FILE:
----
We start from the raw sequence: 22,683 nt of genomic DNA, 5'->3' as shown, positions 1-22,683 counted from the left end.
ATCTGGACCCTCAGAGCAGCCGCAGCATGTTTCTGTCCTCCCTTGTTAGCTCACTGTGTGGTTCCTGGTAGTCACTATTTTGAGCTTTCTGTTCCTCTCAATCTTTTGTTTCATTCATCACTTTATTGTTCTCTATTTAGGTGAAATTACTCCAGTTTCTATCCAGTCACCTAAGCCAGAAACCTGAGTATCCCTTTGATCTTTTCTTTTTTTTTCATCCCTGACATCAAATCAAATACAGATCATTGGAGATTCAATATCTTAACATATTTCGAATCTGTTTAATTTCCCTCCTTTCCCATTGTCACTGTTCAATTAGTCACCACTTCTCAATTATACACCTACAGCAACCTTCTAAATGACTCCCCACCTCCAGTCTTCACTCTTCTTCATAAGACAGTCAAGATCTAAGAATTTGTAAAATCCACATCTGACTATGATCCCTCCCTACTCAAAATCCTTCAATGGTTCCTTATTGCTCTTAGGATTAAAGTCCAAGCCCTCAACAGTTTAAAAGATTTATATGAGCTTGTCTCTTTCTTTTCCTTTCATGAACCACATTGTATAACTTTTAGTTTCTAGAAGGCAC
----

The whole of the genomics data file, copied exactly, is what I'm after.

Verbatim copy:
We start from the raw sequence: 22,683 nt of genomic DNA, 5'->3' as shown, positions 1-22,683 counted from the left end.
ATCTGGACCCTCAGAGCAGCCGCAGCATGTTTCTGTCCTCCCTTGTTAGCTCACTGTGTGGTTCCTGGTAGTCACTATTTTGAGCTTTCTGTTCCTCTCAATCTTTTGTTTCATTCATCACTTTATTGTTCTCTATTTAGGTGAAATTACTCCAGTTTCTATCCAGTCACCTAAGCCAGAAACCTGAGTATCCCTTTGATCTTTTCTTTTTTTTTCATCCCTGACATCAAATCAAATACAGATCATTGGAGATTCAATATCTTAACATATTTCGAATCTGTTTAATTTCCCTCCTTTCCCATTGTCACTGTTCAATTAGTCACCACTTCTCAATTATACACCTACAGCAACCTTCTAAATGACTCCCCACCTCCAGTCTTCACTCTTCTTCATAAGACAGTCAAGATCTAAGAATTTGTAAAATCCACATCTGACTATGATCCCTCCCTACTCAAAATCCTTCAATGGTTCCTTATTGCTCTTAGGATTAAAGTCCAAGCCCTCAACAGTTTAAAAGATTTATATGAGCTTGTCTCTTTCTTTTCCTTTCATGAACCACATTGTATAACTTTTAGTTTCTAGAAGGCAC